The Most American Day of the Year

What do other countries think of us on Super Bowl Sunday?  What does it say about a culture that the biggest non-holiday event of the year involves sitting around "man caves" in suburban America to watch a four-hour sporting event?  Even that we call it, with no apparent self-awareness, the "Super Bowl" (or even worse "Super Bowl XLVII") says something, doesn't it?  There is a certain late-empire grandiosity to the whole affair that is slightly odd.  But every culture has oddness, and this one is fairly harmless.

For my part, I'm half-way through the mash of my annual pilsner--or better yet, světlý ležák.  (We'll see if it's actually a ležák--I have a horrible time hitting my efficiency.  But a světlé Výčepní is cool, too.)  My erstwhile brewing partner is now bumming it in Brazil, so I'm on my own.  Each year we mix it up a bit and this year instead of using Sterling hops (a better approximation of Saaz than US Saaz) I'm going with German.  Steinbart's had Tradition and Hersbrucker, so that's what we're going with.  I also added a half pound of wheat, on the slim justification of head grains, but mainly because I tend to put at least half a pound of wheat  in every recipe.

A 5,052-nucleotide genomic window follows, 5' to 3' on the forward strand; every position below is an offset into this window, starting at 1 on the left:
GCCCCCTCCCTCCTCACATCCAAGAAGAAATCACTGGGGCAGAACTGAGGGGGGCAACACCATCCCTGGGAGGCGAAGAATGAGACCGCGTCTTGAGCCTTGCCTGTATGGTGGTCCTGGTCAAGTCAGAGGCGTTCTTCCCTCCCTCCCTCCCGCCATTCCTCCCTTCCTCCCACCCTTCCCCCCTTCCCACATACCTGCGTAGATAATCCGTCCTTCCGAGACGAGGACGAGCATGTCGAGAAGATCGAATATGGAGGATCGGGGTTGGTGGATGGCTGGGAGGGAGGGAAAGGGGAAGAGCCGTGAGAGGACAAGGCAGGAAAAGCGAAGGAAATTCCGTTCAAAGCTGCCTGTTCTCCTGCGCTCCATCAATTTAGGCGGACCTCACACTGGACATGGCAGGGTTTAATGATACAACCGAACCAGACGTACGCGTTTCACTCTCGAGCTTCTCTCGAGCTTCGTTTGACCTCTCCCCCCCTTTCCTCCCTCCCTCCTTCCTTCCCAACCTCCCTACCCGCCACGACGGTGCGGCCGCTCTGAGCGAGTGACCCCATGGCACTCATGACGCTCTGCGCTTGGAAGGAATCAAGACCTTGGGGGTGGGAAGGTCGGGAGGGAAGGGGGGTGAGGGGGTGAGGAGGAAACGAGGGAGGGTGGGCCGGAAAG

When I was in Prague, I told my tour guide, Max Bahnson, about this beer.  I'd been to Pilsner Urquell and Budvar already, and he was deepening my understanding of Czech lagers.  Since we were on a two-day odyssey, I'm not sure precisely when the moment came, but I remember what happened next.   I proudly mentioned that we call our pils Velvet Revolution.  His nose wrinkled and he shook his head.  "It's too obvious," he said.  "A Czech brewery would never use that."

Obvious.  Isn't that exactly what you'd expect from a couple of American homebrewers?  Go Niners!